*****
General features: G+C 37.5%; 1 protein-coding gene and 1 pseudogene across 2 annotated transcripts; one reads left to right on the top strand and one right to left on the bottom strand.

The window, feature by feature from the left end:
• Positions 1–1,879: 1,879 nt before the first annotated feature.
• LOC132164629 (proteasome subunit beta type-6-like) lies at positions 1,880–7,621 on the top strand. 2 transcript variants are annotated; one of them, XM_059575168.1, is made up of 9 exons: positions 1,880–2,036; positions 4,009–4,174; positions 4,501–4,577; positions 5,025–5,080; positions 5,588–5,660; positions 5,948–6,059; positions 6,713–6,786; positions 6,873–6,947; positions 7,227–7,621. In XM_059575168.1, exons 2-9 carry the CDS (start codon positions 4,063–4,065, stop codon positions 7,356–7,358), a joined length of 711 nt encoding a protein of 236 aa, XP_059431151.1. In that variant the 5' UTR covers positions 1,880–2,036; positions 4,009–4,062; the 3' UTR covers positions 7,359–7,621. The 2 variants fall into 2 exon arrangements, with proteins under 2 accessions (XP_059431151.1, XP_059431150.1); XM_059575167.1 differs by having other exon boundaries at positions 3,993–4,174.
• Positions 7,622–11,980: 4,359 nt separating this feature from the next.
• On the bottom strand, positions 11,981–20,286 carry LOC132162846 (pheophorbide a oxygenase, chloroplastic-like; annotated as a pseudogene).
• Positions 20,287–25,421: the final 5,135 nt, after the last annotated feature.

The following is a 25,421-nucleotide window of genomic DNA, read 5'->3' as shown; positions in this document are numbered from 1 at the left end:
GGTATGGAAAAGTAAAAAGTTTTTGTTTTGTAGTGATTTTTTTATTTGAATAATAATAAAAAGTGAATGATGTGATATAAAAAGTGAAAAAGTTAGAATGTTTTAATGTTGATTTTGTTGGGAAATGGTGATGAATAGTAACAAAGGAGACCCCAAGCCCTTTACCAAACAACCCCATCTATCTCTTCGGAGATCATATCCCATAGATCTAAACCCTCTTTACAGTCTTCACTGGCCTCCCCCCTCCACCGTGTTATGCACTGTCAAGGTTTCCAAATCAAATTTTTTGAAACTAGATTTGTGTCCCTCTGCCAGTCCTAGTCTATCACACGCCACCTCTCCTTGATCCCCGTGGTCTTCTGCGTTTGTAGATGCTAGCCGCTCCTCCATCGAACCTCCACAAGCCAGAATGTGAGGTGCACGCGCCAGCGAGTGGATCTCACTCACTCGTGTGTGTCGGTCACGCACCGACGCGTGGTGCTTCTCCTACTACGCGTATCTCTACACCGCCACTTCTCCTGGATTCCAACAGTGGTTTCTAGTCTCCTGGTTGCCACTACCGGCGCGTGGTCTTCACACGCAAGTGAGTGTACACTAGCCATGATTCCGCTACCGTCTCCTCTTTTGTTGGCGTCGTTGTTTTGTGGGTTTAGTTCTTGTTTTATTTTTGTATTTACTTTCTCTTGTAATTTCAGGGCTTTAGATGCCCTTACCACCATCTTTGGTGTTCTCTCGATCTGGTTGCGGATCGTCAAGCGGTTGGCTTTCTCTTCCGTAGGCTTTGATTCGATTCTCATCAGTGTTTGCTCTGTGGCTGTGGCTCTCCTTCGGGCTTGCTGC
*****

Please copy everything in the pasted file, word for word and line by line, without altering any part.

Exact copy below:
General features: G+C 37.5%; 1 protein-coding gene and 1 pseudogene across 2 annotated transcripts; one reads left to right on the top strand and one right to left on the bottom strand.

The window, feature by feature from the left end:
• Positions 1–1,879: 1,879 nt before the first annotated feature.
• LOC132164629 (proteasome subunit beta type-6-like) lies at positions 1,880–7,621 on the top strand. 2 transcript variants are annotated; one of them, XM_059575168.1, is made up of 9 exons: positions 1,880–2,036; positions 4,009–4,174; positions 4,501–4,577; positions 5,025–5,080; positions 5,588–5,660; positions 5,948–6,059; positions 6,713–6,786; positions 6,873–6,947; positions 7,227–7,621. In XM_059575168.1, exons 2-9 carry the CDS (start codon positions 4,063–4,065, stop codon positions 7,356–7,358), a joined length of 711 nt encoding a protein of 236 aa, XP_059431151.1. In that variant the 5' UTR covers positions 1,880–2,036; positions 4,009–4,062; the 3' UTR covers positions 7,359–7,621. The 2 variants fall into 2 exon arrangements, with proteins under 2 accessions (XP_059431151.1, XP_059431150.1); XM_059575167.1 differs by having other exon boundaries at positions 3,993–4,174.
• Positions 7,622–11,980: 4,359 nt separating this feature from the next.
• On the bottom strand, positions 11,981–20,286 carry LOC132162846 (pheophorbide a oxygenase, chloroplastic-like; annotated as a pseudogene).
• Positions 20,287–25,421: the final 5,135 nt, after the last annotated feature.

The following is a 25,421-nucleotide window of genomic DNA, read 5'->3' as shown; positions in this document are numbered from 1 at the left end:
GGTATGGAAAAGTAAAAAGTTTTTGTTTTGTAGTGATTTTTTTATTTGAATAATAATAAAAAGTGAATGATGTGATATAAAAAGTGAAAAAGTTAGAATGTTTTAATGTTGATTTTGTTGGGAAATGGTGATGAATAGTAACAAAGGAGACCCCAAGCCCTTTACCAAACAACCCCATCTATCTCTTCGGAGATCATATCCCATAGATCTAAACCCTCTTTACAGTCTTCACTGGCCTCCCCCCTCCACCGTGTTATGCACTGTCAAGGTTTCCAAATCAAATTTTTTGAAACTAGATTTGTGTCCCTCTGCCAGTCCTAGTCTATCACACGCCACCTCTCCTTGATCCCCGTGGTCTTCTGCGTTTGTAGATGCTAGCCGCTCCTCCATCGAACCTCCACAAGCCAGAATGTGAGGTGCACGCGCCAGCGAGTGGATCTCACTCACTCGTGTGTGTCGGTCACGCACCGACGCGTGGTGCTTCTCCTACTACGCGTATCTCTACACCGCCACTTCTCCTGGATTCCAACAGTGGTTTCTAGTCTCCTGGTTGCCACTACCGGCGCGTGGTCTTCACACGCAAGTGAGTGTACACTAGCCATGATTCCGCTACCGTCTCCTCTTTTGTTGGCGTCGTTGTTTTGTGGGTTTAGTTCTTGTTTTATTTTTGTATTTACTTTCTCTTGTAATTTCAGGGCTTTAGATGCCCTTACCACCATCTTTGGTGTTCTCTCGATCTGGTTGCGGATCGTCAAGCGGTTGGCTTTCTCTTCCGTAGGCTTTGATTCGATTCTCATCAGTGTTTGCTCTGTGGCTGTGGCTCTCCTTCGGGCTTGCTGC